Marie Curie Fellow, Faculty of Law and Economics, University of Luxembourg
My interest in literary theory, religion, and philosophy stems from my longstanding love of Modernist literature—in particular the work of Flannery O’Connor and William Faulkner. These writers produced intellectually and emotionally challenging works of fiction which gave rise to a number of important transformations in regard to the way that I have come to understand the relationship between texts and the world. Having grown up in the South, I felt drawn to O’Connor and Faulkner because they created fictional worlds that reflected the spiritual turmoil, innate beauty, moral decay, and potential for redemption which I came to associate with my homeland. But most importantly, they each posed hard questions about the nature of religious belief, and their work frequently exposed the darker sides of Christianity. Through my exploration of O’Connor and Faulkner’s fiction, I began to engage in a kind of religious reading which Robert Detweiler has described as “one in which a reader understands herself as part of a community engaged in simultaneously recognizing, criticizing and reshaping the myths and rituals it lives by” (Breaking the Fall, p.38). I believe this description of religious reading can be equally applied to the field of Critical Religion.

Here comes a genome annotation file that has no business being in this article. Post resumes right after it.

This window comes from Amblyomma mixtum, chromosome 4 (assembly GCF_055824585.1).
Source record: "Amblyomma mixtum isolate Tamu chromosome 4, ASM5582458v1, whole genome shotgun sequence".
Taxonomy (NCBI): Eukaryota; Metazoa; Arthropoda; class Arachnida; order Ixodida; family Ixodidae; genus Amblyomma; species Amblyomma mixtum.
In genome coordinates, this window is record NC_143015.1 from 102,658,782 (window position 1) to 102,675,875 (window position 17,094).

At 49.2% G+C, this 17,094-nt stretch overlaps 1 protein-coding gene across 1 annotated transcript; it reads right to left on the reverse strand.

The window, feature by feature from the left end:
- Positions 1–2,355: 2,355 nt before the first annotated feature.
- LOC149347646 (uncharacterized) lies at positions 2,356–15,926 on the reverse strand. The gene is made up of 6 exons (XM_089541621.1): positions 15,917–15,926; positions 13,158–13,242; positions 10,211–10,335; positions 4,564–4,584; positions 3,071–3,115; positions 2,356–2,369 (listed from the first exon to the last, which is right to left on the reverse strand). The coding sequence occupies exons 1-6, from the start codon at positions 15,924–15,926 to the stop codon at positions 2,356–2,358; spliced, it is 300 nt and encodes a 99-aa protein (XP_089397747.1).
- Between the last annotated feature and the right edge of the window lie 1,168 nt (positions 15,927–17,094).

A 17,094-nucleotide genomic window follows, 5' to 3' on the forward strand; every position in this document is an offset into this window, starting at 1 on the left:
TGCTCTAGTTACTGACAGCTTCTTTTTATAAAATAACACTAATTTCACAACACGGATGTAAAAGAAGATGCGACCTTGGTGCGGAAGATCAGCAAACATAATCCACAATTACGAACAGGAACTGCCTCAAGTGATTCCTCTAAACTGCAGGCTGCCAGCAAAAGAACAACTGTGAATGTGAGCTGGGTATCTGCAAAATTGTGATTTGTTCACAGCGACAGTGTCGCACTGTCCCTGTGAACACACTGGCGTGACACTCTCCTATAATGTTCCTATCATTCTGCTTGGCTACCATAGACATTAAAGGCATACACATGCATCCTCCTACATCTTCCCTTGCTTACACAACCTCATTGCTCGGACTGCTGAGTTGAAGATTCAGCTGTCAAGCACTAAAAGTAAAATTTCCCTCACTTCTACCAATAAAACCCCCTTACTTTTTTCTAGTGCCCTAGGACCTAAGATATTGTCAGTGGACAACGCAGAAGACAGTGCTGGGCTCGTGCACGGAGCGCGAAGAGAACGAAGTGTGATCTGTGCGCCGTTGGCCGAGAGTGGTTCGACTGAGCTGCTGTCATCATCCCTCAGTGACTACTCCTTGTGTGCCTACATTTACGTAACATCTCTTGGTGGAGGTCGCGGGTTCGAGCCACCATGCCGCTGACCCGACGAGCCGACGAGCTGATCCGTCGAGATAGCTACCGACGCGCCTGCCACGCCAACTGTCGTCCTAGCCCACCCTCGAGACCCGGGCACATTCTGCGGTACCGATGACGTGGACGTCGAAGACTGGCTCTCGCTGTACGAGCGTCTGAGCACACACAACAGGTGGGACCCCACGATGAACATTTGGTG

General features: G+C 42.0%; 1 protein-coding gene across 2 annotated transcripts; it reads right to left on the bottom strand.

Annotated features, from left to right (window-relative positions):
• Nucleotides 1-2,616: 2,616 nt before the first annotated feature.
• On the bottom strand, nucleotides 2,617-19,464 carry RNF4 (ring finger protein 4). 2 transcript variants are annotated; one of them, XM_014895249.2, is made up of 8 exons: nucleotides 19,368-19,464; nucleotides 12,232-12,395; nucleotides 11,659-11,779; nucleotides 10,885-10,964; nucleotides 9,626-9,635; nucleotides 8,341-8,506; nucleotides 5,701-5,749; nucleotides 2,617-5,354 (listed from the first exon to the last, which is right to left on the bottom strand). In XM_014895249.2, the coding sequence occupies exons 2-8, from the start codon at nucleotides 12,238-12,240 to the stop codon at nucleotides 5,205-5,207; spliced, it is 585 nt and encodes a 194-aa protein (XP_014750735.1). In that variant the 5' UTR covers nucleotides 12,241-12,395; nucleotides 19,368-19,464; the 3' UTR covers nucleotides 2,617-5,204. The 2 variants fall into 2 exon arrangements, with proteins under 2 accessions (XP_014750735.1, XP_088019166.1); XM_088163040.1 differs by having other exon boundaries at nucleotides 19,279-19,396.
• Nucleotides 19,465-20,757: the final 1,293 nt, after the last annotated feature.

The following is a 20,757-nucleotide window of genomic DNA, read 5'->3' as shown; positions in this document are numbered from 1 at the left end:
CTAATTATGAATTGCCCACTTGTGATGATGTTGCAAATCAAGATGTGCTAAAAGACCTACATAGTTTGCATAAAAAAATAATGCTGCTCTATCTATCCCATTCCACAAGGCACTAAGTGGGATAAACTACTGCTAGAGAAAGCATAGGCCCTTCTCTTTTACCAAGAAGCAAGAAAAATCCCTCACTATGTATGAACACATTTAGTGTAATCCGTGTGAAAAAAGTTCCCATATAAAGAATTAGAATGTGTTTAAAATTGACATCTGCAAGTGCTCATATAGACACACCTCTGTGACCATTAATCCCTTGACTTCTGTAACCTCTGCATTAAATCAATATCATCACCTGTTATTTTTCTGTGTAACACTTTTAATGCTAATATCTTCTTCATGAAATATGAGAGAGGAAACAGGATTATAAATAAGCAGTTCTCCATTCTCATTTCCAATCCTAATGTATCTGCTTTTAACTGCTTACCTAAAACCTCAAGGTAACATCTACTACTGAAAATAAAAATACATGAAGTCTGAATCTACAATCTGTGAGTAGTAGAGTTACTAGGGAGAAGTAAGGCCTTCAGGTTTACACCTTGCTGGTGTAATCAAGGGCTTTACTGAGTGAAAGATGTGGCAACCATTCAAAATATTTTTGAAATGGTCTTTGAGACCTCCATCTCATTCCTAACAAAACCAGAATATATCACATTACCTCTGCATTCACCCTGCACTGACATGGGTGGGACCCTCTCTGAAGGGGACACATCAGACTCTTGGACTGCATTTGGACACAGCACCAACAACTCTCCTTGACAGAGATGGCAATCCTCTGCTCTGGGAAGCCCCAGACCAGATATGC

While pursuing a Master’s degree in English Literature at the University of North Florida, I was introduced to literary theory and the study of religion through the work of Jacques Derrida, René Girard, and the classicist Walter Burkert. As a graduate student, my readings spanned the history of western literature from works of classical Greek literature to the Harlem Renaissance and beyond. This immersion in the history of western literature stimulated a keen interest in the ways that works of tragic literature reflect and inform our contemporary understandings of theological concepts such as sacrifice and redemption.
In 2008, my wife and I moved to Scotland where I began my doctoral studies in the Centre for Literature, Theology and the Arts at the University of Glasgow. Under the supervision of Prof David Jasper, I began an interdisciplinary investigation of portrayals of sacrifice in works of tragic literature and the Bible. Although my research has been firmly grounded in the discipline of literary criticism, my critique of Girard’s theory of sacrifice led me to consider more broadly the way that theological concepts and in particular various cultural manifestations of the sacred continue to serve as a framework for organizing western society’s political and economic discourse. These insights led me to apply for a research grant as a Marie Curie Fellow in the Faculty of Law and Economics at the University of Luxembourg. My post-doctoral research project is titled Models of Sacrifice and Uncertainty: The Sacrificial Logic of Modern Socio-economic Theory. The aim of this project is to excavate the sacrificial underpinnings of early 19th and 20th century economic theory and to explore literary and artistic counter-examples that may offer alternative epistemological approaches to the task of economic decision-making.